When searching any term, the stories that are returned are the most popular, visited, or liked. Navigating to the other tabs will similarly bring you the most popular users or publications. There is no way to view most recent stories. Which is arguably the only way that anybody could find content created by smaller, independent writers on Medium.

Tags infuriatingly operate in an identical manner:

URL: https://medium.com/tag/technology

There are three tabs available when searching with tags, two of which are again, the most popular. One would think that the Archive tab would be a place to find any story with the tag, however this is not the case:

URL: https://medium.com/tag/technology/archive/2019

The Archive page gives the ability to look at stories in specific years and months, which seems helpful, there is even a function to view these stories chronologically. However, as it is clear to see, even the most latest story has 3.8k claps — why is this? Scroll down to the bottom to find out:

That’s right, you can only view the top 10 stories with the tag. Which means in both the general search and tagged search functionality on Medium, there is no way to navigate to page to view the most recent stories regarding a topic. But it exists:

URL: https://medium.com/tag/technology/latest

If you manually type in the above URL, then you can finally find stories from anybody that’s written them on this website — not just the most popular or internally prompted articles.

This Is a Big Problem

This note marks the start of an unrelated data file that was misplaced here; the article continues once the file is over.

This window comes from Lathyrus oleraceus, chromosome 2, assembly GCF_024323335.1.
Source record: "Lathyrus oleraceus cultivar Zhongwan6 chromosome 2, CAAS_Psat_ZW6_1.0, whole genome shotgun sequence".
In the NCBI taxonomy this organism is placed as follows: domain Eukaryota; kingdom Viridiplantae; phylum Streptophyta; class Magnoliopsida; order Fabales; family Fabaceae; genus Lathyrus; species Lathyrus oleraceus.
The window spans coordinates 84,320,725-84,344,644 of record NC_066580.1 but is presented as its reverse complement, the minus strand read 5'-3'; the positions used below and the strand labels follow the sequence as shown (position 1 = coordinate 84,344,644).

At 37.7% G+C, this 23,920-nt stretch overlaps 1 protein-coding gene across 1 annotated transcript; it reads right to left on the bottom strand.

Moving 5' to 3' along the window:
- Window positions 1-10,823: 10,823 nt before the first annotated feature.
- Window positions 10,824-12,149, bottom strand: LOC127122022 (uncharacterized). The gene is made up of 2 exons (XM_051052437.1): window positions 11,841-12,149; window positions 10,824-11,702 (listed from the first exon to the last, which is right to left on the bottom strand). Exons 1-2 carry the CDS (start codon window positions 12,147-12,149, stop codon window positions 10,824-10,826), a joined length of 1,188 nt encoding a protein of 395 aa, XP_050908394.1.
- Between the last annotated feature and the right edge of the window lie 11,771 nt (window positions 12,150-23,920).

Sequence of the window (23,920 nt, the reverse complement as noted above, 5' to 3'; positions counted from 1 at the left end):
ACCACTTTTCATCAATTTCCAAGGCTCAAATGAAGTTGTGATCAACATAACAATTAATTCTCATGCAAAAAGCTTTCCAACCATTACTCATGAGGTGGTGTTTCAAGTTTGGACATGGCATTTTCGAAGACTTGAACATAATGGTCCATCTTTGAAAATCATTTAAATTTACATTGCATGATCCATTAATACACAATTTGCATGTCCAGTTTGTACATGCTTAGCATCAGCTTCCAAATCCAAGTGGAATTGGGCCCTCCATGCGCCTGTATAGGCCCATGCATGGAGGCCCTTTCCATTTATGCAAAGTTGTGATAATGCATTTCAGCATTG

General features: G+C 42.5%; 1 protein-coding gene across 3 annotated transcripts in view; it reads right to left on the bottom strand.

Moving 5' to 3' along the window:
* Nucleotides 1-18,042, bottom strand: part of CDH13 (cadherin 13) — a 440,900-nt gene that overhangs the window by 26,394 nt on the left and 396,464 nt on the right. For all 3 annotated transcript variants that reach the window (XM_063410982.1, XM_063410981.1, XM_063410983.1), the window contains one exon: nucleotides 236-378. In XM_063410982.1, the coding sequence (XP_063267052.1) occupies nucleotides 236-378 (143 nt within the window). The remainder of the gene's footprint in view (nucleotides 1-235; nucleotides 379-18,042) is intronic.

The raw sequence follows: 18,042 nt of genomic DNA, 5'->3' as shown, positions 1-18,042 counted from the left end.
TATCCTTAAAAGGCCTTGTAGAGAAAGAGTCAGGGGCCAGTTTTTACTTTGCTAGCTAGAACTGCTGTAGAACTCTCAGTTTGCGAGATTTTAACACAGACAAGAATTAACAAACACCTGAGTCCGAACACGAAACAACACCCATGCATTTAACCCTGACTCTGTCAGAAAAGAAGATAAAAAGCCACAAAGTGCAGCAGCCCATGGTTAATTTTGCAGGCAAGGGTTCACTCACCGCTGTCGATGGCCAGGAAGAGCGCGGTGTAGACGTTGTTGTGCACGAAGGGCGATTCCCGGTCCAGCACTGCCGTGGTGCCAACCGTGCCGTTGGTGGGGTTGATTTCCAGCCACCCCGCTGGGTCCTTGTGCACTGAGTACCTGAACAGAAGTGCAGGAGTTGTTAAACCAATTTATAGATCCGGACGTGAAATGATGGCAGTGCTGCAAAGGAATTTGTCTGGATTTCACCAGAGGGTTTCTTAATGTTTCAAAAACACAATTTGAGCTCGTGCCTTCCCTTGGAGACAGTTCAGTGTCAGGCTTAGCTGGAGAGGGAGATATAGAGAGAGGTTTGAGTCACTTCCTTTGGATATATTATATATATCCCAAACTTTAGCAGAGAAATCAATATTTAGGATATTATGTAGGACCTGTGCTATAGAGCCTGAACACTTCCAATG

It’s understandable that Medium would want to highly curate the content that is viewed when visiting. You want the most interesting and thought-provoking stories to be on display for people to stick around. You also want to make sure that they’re professionally written, highly polished, and editorialized in order to solidify Medium as worthy journalism.

While this is a slippery slope, I don’t have any issue with it. My issue is that there is absolutely no way displayed on the site to navigate away from the curation to instead see absolutely everything that Medium has to offer, even if that content might be amateur or lower-quality.

In fact, the reason I originally loved Medium so much was that amateur and lower-quality content. I myself started writing here instead of a WordPress blog because it feels (or felt) more like a stepping stone towards that — a place to stretch your writing muscles and easily connect with other budding writers.

What is even the point of utilizing Medium’s business model if nobody has the chance to see what you’re doing? You already have to have a following, have connections, be in the field if you want to start a successful career on Medium, which is the very antithesis of what it was originally supposed to be about.

The UX hostility towards viewing content chronologically seems to be an unstoppable trend. It sacrifices the ability for obscure creators that might have something important and high-quality to be missed completely in order to retain viewership for as long as possible.

The optimist in me thinks this story will blow up, and Medium will add back the simple ability to click on a button that will show the latest stories within a tag.

The cynic in me, however, thinks that if somebody on Medium’s team catches wind that this rather hidden feature is used too much, you won’t even be able to manually type out the URL without being met by a depressing 404 page.

Realistically, neither of these will happen.

TL;DR If you want to support small creators, manually type in “/latest” when going through tags. Who knows what hidden gems you might find, or more importantly, which people you’ll be truly supporting.